“Somebody told us our chances of winning the tournament was 4 percent,” said senior forward Brock Zylstra. “That motivates us to get going. Nobody thinks we have a chance to win it.”
So, what you have is a Cougar team with 21 wins and little chance of playing in the NCAA tournament unless it wins all its games in Las Vegas this weekend. Players say this puts an edge on the Vegas trip, something they have to take with them.
The ol' backs-to-the-wall mentality. Us against the world. Nobody believes but us. We’ve got to make it happen. That sort of stuff.
And that’s good. These Cougars will need every part of that mentality. If they get past their first tournament game Friday (vs. San Diego or Pepperdine), they’ll likely face Saint Mary’s and then No. 1-ranked Gonzaga. Those two teams accounted for four of BYU’s 10 losses — both broom-sweeping sweeps. Thus, 4 percent.
The Cougars aren’t used to being in this position.
For his entire career Zylstra has played on BYU teams that were already NCAA tournament-bound this time of year. They may not have known the seed or the regional, but they came to Vegas with the idea they would get in the Big Dance.
Not so this week.
It’s get lucky or starve.
“It is what it is. We understand we need to win in order to get in,” said the senior.
“I have never had this feeling.”
He’s sensed he, his teammates and coaches have had a feeling of urgency for the past two weeks. The Cougars have played better basketball, been tougher and played with a greater purpose, even in losses to Saint Mary’s on the road and Gonzaga in Provo.
“There needs to be a difference and there will be a difference,” said Zylstra. “It started with the Saint Mary’s game and that is what it needs to be, to have an edge, when nobody expects us to win.”
An important factor is how much more physical the Cougars are playing in February. Back in early January, they were getting pushed around by opponents. A little undersized and lacking depth up front, Rose has made a concerted effort to have his team play with more muscle. Hence, the interjection of football defensive end Bronson Kaufusi in the lineup.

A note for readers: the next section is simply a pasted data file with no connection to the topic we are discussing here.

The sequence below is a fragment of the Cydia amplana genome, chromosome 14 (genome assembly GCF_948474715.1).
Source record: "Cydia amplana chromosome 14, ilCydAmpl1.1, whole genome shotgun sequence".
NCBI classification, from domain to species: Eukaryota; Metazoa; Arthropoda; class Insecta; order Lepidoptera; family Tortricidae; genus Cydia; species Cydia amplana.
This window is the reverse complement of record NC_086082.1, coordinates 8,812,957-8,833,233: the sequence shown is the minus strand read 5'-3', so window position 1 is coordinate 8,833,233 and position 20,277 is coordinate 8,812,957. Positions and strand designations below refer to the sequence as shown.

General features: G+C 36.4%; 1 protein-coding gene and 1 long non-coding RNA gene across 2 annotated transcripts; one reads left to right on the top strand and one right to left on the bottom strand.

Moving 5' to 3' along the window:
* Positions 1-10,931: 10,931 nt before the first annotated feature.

Kaufusi has made a difference, said Zylstra. His presence has been felt on the court by foes and BYU teammates alike. “You can see it in their faces,” said Zylstra of opponents, who have gone up against Kaufusi, tried to push him to gain position, met him on a set pick, or been fouled by him when they enter the key.
A national TV audience saw this against Gonzaga when 7-foot Kelly Olynyk made a move toward Kaufusi and ended up landing on his butt. The play resulted in a flagrant foul against Kaufusi, but it made a point.
While Zylstra doesn’t condone dirty play, he wants hard play. He didn’t have an issue with Kaufusi getting physical but has suggested he doesn’t cower over opponents when they’ve found themselves on the floor after colliding with him.
“I say don’t make a face or yell at them after. You can foul if it's a clean foul and make sure they don’t make a bucket but stay away after that. He does have an impact on us. People know and have felt. He is not a dirty player and doesn’t try to be one, but he’s 274 pounds and it’s not as easy to control your body.”
Physical play. Yes. This is a BYU team that can’t win without it. But it has to be controlled and executed as part of the mentality and approach.
Kaufusi has it, but nobody’s hiding behind his Nike uniform.
“Most people thought they could out-tough us. It’s not where we want to be, but it's getting close,” said Zylstra. “It’s something we need to do, be tougher, take care of our ball. Also, our team is coming together. We are sharing the ball and are more happy in each other’s successes, which was not the case earlier this season.”
It’ll be a challenge to accumulate the rest of the 96 percent.
Does this Cougar team have it in them?
They believe so.
We shall see.
Dick Harmon, Deseret News sports columnist, can be found on Twitter as Harmonwrites and can be contacted at email@example.com.